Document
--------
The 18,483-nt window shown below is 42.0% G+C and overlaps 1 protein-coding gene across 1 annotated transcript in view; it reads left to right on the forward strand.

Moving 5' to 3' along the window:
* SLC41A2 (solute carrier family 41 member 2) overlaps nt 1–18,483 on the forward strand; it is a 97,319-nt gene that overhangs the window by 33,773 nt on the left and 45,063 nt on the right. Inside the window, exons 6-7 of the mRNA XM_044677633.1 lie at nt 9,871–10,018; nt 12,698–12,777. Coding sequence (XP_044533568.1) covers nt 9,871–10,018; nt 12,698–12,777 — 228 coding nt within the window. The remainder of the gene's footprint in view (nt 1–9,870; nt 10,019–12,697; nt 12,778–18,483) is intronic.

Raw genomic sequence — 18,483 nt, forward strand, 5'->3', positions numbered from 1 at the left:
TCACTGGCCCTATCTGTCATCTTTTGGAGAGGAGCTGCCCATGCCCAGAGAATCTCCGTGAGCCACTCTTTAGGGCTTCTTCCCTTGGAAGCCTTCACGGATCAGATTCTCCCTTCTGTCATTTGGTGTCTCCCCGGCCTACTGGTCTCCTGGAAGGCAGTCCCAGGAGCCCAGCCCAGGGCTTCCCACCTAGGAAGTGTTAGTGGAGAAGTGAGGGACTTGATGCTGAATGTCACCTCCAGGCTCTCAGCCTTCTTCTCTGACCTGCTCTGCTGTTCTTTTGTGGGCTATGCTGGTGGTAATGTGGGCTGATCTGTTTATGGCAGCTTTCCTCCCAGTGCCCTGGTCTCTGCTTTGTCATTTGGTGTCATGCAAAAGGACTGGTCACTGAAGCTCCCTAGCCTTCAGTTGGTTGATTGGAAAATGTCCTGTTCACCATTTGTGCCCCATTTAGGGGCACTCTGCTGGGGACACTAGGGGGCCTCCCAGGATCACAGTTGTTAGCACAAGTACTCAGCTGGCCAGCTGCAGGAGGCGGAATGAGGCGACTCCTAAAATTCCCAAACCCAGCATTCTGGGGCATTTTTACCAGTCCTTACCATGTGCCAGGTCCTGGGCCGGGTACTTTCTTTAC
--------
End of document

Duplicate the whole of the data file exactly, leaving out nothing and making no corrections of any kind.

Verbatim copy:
The 18,483-nt window shown below is 42.0% G+C and overlaps 1 protein-coding gene across 1 annotated transcript in view; it reads left to right on the forward strand.

Moving 5' to 3' along the window:
* SLC41A2 (solute carrier family 41 member 2) overlaps nt 1–18,483 on the forward strand; it is a 97,319-nt gene that overhangs the window by 33,773 nt on the left and 45,063 nt on the right. Inside the window, exons 6-7 of the mRNA XM_044677633.1 lie at nt 9,871–10,018; nt 12,698–12,777. Coding sequence (XP_044533568.1) covers nt 9,871–10,018; nt 12,698–12,777 — 228 coding nt within the window. The remainder of the gene's footprint in view (nt 1–9,870; nt 10,019–12,697; nt 12,778–18,483) is intronic.

Raw genomic sequence — 18,483 nt, forward strand, 5'->3', positions numbered from 1 at the left:
TCACTGGCCCTATCTGTCATCTTTTGGAGAGGAGCTGCCCATGCCCAGAGAATCTCCGTGAGCCACTCTTTAGGGCTTCTTCCCTTGGAAGCCTTCACGGATCAGATTCTCCCTTCTGTCATTTGGTGTCTCCCCGGCCTACTGGTCTCCTGGAAGGCAGTCCCAGGAGCCCAGCCCAGGGCTTCCCACCTAGGAAGTGTTAGTGGAGAAGTGAGGGACTTGATGCTGAATGTCACCTCCAGGCTCTCAGCCTTCTTCTCTGACCTGCTCTGCTGTTCTTTTGTGGGCTATGCTGGTGGTAATGTGGGCTGATCTGTTTATGGCAGCTTTCCTCCCAGTGCCCTGGTCTCTGCTTTGTCATTTGGTGTCATGCAAAAGGACTGGTCACTGAAGCTCCCTAGCCTTCAGTTGGTTGATTGGAAAATGTCCTGTTCACCATTTGTGCCCCATTTAGGGGCACTCTGCTGGGGACACTAGGGGGCCTCCCAGGATCACAGTTGTTAGCACAAGTACTCAGCTGGCCAGCTGCAGGAGGCGGAATGAGGCGACTCCTAAAATTCCCAAACCCAGCATTCTGGGGCATTTTTACCAGTCCTTACCATGTGCCAGGTCCTGGGCCGGGTACTTTCTTTAC